Keltner points to similar efforts elsewhere. “Shuguang Tan and his team at The Chinese Academy of Sciences in Beijing recently published an article about the way pembrolizumab and nivolumab actually bind. The Chinese company BeiGene also helped us understand some things about the binding. There is also a lot of unpublished work frantically going on now to figure out the differential binding of the various anti-PD-1 antibodies, and what does it mean in terms of toxicity, efficacy, and combinations.”
Companies seem to be continuing with basic research to understand immunotherapy mechanisms in parallel with their clinical development — right? “Well, yes and no,” says Greten. “The field is moving so rapidly that I see a lot of confusion in the work. A lot of companies say, ‘Why don’t we test our drug with this, that, and the other thing just to see if it will work?’ Or they test it only in a mouse model, then the question comes up, which is the best mouse model for the test? I do see a lot of preclinical work, but at the same time there is a danger in having such a huge number of clinical trials, with the huge number of patients enrolled in the trials, but without a solid rationale based on good preclinical data. We are dealing with a huge amount of information and complexity, and we really have to work to understand what is happening. That will be a huge challenge, but that is where the future is.”
OVER THE MOGULS
Immuno-oncology now rules oncology. But that doesn’t mean IO is an easy, downhill ski. As noted in out Update last year, cancer immunotherapy could be in danger of becoming a luxury only the richest patients and their families can afford. Venook boils it down to a few choice words: “The costs and charges must come down for these new agents to be impactful and affordable.” Most others among our KOL contributors have voiced similar concerns, yet all look with hope to a future of carrying out the scientific mission.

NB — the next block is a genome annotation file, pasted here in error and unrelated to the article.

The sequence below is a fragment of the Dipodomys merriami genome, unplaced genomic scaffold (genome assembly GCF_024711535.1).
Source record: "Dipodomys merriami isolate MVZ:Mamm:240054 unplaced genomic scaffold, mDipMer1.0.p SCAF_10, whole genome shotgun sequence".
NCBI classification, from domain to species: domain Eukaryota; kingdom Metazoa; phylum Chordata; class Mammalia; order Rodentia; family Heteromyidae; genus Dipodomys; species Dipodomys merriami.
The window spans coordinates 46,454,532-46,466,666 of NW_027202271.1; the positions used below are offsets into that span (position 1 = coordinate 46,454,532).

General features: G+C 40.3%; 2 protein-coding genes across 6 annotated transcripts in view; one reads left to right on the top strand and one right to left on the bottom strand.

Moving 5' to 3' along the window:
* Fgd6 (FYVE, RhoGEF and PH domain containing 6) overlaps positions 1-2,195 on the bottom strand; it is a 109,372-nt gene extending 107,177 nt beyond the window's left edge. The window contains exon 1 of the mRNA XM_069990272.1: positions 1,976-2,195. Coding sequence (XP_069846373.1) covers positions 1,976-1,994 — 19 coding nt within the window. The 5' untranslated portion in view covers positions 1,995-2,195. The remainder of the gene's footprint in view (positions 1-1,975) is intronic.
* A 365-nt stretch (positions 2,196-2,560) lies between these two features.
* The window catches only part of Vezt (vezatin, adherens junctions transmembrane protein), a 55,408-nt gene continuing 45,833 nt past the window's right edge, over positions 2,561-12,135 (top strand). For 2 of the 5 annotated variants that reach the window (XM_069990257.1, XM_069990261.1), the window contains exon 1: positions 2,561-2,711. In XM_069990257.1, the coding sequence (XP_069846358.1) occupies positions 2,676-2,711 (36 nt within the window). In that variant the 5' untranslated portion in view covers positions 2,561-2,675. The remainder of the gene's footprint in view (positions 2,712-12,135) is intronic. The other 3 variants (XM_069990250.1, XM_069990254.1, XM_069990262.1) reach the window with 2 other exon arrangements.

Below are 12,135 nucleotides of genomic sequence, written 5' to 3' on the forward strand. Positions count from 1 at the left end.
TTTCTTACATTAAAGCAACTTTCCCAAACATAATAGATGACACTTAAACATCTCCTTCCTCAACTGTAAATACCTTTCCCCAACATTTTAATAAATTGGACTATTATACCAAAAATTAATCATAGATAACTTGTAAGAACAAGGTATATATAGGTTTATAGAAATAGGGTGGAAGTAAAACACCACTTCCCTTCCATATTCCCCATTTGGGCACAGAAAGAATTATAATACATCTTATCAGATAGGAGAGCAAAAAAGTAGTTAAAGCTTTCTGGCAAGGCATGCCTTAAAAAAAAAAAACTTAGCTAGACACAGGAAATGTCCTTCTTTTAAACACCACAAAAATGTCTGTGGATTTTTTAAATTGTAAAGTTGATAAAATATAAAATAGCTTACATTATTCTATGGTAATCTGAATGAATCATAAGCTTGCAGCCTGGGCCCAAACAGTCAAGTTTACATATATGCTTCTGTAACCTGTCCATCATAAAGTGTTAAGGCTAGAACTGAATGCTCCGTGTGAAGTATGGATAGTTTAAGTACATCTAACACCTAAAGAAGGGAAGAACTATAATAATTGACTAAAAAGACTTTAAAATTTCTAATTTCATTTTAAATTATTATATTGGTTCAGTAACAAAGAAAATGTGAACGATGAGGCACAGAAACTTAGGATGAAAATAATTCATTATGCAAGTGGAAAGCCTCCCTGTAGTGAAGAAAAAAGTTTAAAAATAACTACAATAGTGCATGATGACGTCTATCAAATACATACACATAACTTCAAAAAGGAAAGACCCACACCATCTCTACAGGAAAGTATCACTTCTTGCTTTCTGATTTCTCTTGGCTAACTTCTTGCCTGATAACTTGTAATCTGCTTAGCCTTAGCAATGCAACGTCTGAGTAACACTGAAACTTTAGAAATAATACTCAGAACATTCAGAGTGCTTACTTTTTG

“Dealing with the costs associated with immunotherapies is one of our greatest hurdles,” Fong says. “But another big challenge will be dealing with the clinical responses from all of the different studies now going on. There’s a steady stream of data for all these different trials. The important part is continuing to make progress and getting information out into the public domain. That is where all these meetings in the field are so important because they help us keep track of the data as it comes out.”
“For a long time, IO was considered a somewhat speculative approach to cancer therapy, and what it really took was a very firm foundation of basic science supporting the interventions that we move forward into the clinic,” Wolchok concludes. “Now we have evidence that for some patients with some cancers, immuno-oncology is an everyday, standard approach. We all recognize that this is not a curative intervention for every patient by itself, and in some diseases, we still have to understand better what the tumor immune cell interactions are in order to develop more effective immune strategies. Of course, we are trying to be optimistic, but we don’t want IO to turn into a bubble, based on unrealistic expectations. We recognize firmly that immunotherapy approaches may need to be paired with sort of orthogonal anti-cancer strategies.”
We look at the Combination Cancer Immunotherapy series and subsequent updates as a continuing dialog among many of the important players in the field. Our KOLs and others have actually credited the series with promoting increased collaboration among all players. If you would like to take a part in this discussion, please feel free to email me at firstname.lastname@example.org with brief answers to the following questions. Hopefully, depending on the total response, we will publish selected answers at a future date.